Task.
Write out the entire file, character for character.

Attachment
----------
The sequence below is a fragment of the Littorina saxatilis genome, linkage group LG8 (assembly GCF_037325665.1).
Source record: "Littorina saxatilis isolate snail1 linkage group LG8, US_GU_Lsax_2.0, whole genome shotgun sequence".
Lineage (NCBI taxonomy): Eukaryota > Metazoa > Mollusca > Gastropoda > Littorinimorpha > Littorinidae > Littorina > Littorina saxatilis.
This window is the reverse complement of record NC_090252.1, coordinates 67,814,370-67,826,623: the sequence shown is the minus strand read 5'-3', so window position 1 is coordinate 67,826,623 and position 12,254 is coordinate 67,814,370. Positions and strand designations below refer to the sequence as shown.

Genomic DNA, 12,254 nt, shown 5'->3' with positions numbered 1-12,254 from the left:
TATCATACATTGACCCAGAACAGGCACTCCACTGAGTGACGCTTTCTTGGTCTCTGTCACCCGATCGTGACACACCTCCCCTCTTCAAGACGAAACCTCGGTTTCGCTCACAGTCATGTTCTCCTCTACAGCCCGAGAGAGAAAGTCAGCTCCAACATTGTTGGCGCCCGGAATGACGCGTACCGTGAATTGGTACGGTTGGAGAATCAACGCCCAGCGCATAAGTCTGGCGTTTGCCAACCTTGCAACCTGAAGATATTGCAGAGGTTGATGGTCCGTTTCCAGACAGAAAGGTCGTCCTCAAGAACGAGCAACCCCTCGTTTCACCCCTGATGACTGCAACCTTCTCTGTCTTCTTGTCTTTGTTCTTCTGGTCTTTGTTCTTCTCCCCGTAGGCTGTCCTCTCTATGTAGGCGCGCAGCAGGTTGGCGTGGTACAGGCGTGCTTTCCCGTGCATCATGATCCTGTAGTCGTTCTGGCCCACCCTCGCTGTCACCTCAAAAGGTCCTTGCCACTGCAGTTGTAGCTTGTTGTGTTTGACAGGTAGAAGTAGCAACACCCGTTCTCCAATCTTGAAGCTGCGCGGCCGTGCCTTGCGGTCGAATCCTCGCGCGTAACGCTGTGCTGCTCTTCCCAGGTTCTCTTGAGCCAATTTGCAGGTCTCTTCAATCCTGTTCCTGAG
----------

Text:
The sequence below is a fragment of the Littorina saxatilis genome, linkage group LG8 (assembly GCF_037325665.1).
Source record: "Littorina saxatilis isolate snail1 linkage group LG8, US_GU_Lsax_2.0, whole genome shotgun sequence".
Lineage (NCBI taxonomy): Eukaryota > Metazoa > Mollusca > Gastropoda > Littorinimorpha > Littorinidae > Littorina > Littorina saxatilis.
This window is the reverse complement of record NC_090252.1, coordinates 67,814,370-67,826,623: the sequence shown is the minus strand read 5'-3', so window position 1 is coordinate 67,826,623 and position 12,254 is coordinate 67,814,370. Positions and strand designations below refer to the sequence as shown.

Genomic DNA, 12,254 nt, shown 5'->3' with positions numbered 1-12,254 from the left:
TATCATACATTGACCCAGAACAGGCACTCCACTGAGTGACGCTTTCTTGGTCTCTGTCACCCGATCGTGACACACCTCCCCTCTTCAAGACGAAACCTCGGTTTCGCTCACAGTCATGTTCTCCTCTACAGCCCGAGAGAGAAAGTCAGCTCCAACATTGTTGGCGCCCGGAATGACGCGTACCGTGAATTGGTACGGTTGGAGAATCAACGCCCAGCGCATAAGTCTGGCGTTTGCCAACCTTGCAACCTGAAGATATTGCAGAGGTTGATGGTCCGTTTCCAGACAGAAAGGTCGTCCTCAAGAACGAGCAACCCCTCGTTTCACCCCTGATGACTGCAACCTTCTCTGTCTTCTTGTCTTTGTTCTTCTGGTCTTTGTTCTTCTCCCCGTAGGCTGTCCTCTCTATGTAGGCGCGCAGCAGGTTGGCGTGGTACAGGCGTGCTTTCCCGTGCATCATGATCCTGTAGTCGTTCTGGCCCACCCTCGCTGTCACCTCAAAAGGTCCTTGCCACTGCAGTTGTAGCTTGTTGTGTTTGACAGGTAGAAGTAGCAACACCCGTTCTCCAATCTTGAAGCTGCGCGGCCGTGCCTTGCGGTCGAATCCTCGCGCGTAACGCTGTGCTGCTCTTCCCAGGTTCTCTTGAGCCAATTTGCAGGTCTCTTCAATCCTGTTCCTGAG